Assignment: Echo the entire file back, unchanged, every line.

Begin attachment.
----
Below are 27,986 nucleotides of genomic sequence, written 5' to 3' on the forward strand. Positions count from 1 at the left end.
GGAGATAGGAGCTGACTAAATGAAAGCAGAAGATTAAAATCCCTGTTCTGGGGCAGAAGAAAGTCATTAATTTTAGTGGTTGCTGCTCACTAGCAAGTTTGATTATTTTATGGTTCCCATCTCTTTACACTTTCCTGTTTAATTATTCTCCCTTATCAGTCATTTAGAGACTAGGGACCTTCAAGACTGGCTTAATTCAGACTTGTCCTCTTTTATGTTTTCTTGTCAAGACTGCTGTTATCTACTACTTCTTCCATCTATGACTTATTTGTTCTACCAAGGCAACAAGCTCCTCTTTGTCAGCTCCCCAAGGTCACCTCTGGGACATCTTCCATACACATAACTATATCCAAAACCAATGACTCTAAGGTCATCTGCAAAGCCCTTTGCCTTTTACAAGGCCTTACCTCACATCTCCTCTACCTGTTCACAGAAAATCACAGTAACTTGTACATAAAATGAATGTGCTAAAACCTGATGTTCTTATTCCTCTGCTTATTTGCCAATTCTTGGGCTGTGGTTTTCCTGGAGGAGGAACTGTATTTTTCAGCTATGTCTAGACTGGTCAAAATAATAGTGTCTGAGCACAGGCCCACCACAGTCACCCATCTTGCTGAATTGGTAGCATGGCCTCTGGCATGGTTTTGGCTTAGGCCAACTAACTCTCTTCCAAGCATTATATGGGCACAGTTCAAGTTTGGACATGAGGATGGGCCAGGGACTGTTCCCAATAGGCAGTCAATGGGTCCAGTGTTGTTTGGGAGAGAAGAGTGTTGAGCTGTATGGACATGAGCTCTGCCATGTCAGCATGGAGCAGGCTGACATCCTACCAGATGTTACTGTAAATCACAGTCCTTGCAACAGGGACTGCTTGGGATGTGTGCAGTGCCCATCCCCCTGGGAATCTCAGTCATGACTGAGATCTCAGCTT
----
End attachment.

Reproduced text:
Below are 27,986 nucleotides of genomic sequence, written 5' to 3' on the forward strand. Positions count from 1 at the left end.
GGAGATAGGAGCTGACTAAATGAAAGCAGAAGATTAAAATCCCTGTTCTGGGGCAGAAGAAAGTCATTAATTTTAGTGGTTGCTGCTCACTAGCAAGTTTGATTATTTTATGGTTCCCATCTCTTTACACTTTCCTGTTTAATTATTCTCCCTTATCAGTCATTTAGAGACTAGGGACCTTCAAGACTGGCTTAATTCAGACTTGTCCTCTTTTATGTTTTCTTGTCAAGACTGCTGTTATCTACTACTTCTTCCATCTATGACTTATTTGTTCTACCAAGGCAACAAGCTCCTCTTTGTCAGCTCCCCAAGGTCACCTCTGGGACATCTTCCATACACATAACTATATCCAAAACCAATGACTCTAAGGTCATCTGCAAAGCCCTTTGCCTTTTACAAGGCCTTACCTCACATCTCCTCTACCTGTTCACAGAAAATCACAGTAACTTGTACATAAAATGAATGTGCTAAAACCTGATGTTCTTATTCCTCTGCTTATTTGCCAATTCTTGGGCTGTGGTTTTCCTGGAGGAGGAACTGTATTTTTCAGCTATGTCTAGACTGGTCAAAATAATAGTGTCTGAGCACAGGCCCACCACAGTCACCCATCTTGCTGAATTGGTAGCATGGCCTCTGGCATGGTTTTGGCTTAGGCCAACTAACTCTCTTCCAAGCATTATATGGGCACAGTTCAAGTTTGGACATGAGGATGGGCCAGGGACTGTTCCCAATAGGCAGTCAATGGGTCCAGTGTTGTTTGGGAGAGAAGAGTGTTGAGCTGTATGGACATGAGCTCTGCCATGTCAGCATGGAGCAGGCTGACATCCTACCAGATGTTACTGTAAATCACAGTCCTTGCAACAGGGACTGCTTGGGATGTGTGCAGTGCCCATCCCCCTGGGAATCTCAGTCATGACTGAGATCTCAGCTT